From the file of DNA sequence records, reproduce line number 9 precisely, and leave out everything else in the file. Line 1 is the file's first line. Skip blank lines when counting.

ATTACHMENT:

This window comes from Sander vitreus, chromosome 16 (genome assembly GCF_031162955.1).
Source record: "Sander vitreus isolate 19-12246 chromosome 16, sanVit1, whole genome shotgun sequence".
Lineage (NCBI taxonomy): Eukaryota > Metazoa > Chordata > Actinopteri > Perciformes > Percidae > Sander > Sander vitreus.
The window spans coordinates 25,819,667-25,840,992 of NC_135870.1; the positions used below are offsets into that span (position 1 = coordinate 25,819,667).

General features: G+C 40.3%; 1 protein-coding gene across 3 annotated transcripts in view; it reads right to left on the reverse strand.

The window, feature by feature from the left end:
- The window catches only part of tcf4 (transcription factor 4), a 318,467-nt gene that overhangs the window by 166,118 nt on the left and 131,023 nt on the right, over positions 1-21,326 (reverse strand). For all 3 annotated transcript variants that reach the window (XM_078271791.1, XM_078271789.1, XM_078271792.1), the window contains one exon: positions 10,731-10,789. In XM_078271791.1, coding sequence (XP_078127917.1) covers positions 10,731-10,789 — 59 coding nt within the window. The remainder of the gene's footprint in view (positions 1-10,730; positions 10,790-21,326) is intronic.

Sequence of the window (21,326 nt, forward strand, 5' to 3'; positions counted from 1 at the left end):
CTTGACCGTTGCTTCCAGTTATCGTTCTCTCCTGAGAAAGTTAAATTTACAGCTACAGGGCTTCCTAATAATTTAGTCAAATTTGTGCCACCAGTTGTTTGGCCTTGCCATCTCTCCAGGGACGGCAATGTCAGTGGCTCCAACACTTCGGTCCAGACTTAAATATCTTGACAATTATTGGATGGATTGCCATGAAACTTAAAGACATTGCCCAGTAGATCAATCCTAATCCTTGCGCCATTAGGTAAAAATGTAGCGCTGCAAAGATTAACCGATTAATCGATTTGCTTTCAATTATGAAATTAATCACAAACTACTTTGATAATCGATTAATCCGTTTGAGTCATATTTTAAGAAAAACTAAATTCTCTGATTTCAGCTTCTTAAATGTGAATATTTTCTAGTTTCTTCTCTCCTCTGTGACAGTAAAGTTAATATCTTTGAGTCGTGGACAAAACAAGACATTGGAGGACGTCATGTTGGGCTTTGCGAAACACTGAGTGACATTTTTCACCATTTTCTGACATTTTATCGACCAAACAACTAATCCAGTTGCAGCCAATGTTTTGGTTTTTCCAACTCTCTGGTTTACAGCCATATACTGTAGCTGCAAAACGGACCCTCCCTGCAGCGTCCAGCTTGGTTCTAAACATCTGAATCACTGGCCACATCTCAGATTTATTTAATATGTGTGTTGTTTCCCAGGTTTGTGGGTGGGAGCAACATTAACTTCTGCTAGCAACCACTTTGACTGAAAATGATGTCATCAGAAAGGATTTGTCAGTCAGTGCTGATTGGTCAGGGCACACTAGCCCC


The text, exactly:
CTTGACCGTTGCTTCCAGTTATCGTTCTCTCCTGAGAAAGTTAAATTTACAGCTACAGGGCTTCCTAATAATTTAGTCAAATTTGTGCCACCAGTTGTTTGGCCTTGCCATCTCTCCAGGGACGGCAATGTCAGTGGCTCCAACACTTCGGTCCAGACTTAAATATCTTGACAATTATTGGATGGATTGCCATGAAACTTAAAGACATTGCCCAGTAGATCAATCCTAATCCTTGCGCCATTAGGTAAAAATGTAGCGCTGCAAAGATTAACCGATTAATCGATTTGCTTTCAATTATGAAATTAATCACAAACTACTTTGATAATCGATTAATCCGTTTGAGTCATATTTTAAGAAAAACTAAATTCTCTGATTTCAGCTTCTTAAATGTGAATATTTTCTAGTTTCTTCTCTCCTCTGTGACAGTAAAGTTAATATCTTTGAGTCGTGGACAAAACAAGACATTGGAGGACGTCATGTTGGGCTTTGCGAAACACTGAGTGACATTTTTCACCATTTTCTGACATTTTATCGACCAAACAACTAATCCAGTTGCAGCCAATGTTTTGGTTTTTCCAACTCTCTGGTTTACAGCCATATACTGTAGCTGCAAAACGGACCCTCCCTGCAGCGTCCAGCTTGGTTCTAAACATCTGAATCACTGGCCACATCTCAGATTTATTTAATATGTGTGTTGTTTCCCAGGTTTGTGGGTGGGAGCAACATTAACTTCTGCTAGCAACCACTTTGACTGAAAATGATGTCATCAGAAAGGATTTGTCAGTCAGTGCTGATTGGTCAGGGCACACTAGCCCC